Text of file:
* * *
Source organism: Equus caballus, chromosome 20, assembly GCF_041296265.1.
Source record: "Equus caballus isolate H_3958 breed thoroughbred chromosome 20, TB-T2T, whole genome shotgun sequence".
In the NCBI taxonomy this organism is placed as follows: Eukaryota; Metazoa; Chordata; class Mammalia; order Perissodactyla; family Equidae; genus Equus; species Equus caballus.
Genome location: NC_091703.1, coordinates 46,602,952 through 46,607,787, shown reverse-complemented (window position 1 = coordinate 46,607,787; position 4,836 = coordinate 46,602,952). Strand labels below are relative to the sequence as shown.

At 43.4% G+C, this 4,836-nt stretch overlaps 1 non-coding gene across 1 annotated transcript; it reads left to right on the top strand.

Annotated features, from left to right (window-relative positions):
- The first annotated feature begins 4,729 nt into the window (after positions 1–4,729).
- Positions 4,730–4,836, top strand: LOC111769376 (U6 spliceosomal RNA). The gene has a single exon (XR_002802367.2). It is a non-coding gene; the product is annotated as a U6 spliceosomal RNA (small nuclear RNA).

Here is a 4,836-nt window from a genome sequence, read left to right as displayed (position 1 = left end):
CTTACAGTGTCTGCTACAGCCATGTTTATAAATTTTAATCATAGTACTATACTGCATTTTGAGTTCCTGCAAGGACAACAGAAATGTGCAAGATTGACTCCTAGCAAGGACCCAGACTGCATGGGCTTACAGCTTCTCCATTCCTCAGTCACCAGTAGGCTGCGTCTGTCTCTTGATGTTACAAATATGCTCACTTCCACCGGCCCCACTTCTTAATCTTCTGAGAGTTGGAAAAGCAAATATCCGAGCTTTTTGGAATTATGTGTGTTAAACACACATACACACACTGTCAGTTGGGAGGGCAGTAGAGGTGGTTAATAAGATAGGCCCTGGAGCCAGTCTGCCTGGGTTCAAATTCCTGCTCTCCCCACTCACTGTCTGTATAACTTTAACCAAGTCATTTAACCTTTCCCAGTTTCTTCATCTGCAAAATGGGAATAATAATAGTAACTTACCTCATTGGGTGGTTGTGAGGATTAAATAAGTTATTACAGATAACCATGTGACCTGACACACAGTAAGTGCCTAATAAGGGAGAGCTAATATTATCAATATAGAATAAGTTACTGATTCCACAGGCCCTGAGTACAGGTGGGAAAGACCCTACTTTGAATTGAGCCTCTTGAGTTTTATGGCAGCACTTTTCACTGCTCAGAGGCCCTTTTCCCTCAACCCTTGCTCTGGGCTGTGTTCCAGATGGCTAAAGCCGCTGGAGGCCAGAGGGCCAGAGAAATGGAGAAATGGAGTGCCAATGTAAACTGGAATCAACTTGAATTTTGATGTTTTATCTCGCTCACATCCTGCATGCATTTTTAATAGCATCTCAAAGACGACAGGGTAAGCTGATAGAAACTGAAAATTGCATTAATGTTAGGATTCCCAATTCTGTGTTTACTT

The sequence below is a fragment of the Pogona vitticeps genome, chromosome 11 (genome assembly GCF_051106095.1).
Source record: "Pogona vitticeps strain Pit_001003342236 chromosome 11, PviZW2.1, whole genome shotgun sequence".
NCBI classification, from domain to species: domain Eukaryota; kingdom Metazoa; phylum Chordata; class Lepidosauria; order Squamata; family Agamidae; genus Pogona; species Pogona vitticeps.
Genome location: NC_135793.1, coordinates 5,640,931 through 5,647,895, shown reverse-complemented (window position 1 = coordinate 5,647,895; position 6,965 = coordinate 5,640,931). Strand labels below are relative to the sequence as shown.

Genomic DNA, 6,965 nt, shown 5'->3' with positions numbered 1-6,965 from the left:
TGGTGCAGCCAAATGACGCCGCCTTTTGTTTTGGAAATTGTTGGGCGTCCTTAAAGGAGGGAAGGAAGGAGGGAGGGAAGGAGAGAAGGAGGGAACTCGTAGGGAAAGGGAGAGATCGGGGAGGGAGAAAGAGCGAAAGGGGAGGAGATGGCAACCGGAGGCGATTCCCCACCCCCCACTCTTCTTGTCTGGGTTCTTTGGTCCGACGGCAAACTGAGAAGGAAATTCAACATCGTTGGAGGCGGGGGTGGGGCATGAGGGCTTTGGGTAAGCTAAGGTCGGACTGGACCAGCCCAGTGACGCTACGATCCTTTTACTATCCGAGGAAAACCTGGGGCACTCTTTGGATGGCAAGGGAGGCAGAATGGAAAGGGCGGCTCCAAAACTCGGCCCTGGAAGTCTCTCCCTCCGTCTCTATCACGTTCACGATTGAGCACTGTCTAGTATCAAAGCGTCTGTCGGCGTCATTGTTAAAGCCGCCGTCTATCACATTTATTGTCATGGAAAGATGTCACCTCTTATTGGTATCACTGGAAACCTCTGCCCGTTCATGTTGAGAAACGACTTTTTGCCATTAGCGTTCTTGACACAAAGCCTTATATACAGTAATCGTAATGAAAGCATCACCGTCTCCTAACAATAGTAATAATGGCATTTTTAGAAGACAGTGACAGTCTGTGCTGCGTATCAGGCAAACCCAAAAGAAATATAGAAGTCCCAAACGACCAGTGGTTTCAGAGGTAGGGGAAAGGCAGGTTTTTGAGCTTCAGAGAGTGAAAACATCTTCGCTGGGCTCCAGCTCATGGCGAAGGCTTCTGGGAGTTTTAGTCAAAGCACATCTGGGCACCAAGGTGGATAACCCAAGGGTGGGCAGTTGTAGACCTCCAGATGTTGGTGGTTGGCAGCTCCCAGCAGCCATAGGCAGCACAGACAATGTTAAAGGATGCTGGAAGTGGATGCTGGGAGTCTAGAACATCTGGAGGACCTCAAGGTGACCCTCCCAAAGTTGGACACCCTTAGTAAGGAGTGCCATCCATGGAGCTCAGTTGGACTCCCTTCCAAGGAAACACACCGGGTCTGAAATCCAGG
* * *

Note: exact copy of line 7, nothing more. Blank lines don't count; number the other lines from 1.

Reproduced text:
- The first annotated feature begins 4,729 nt into the window (after positions 1–4,729).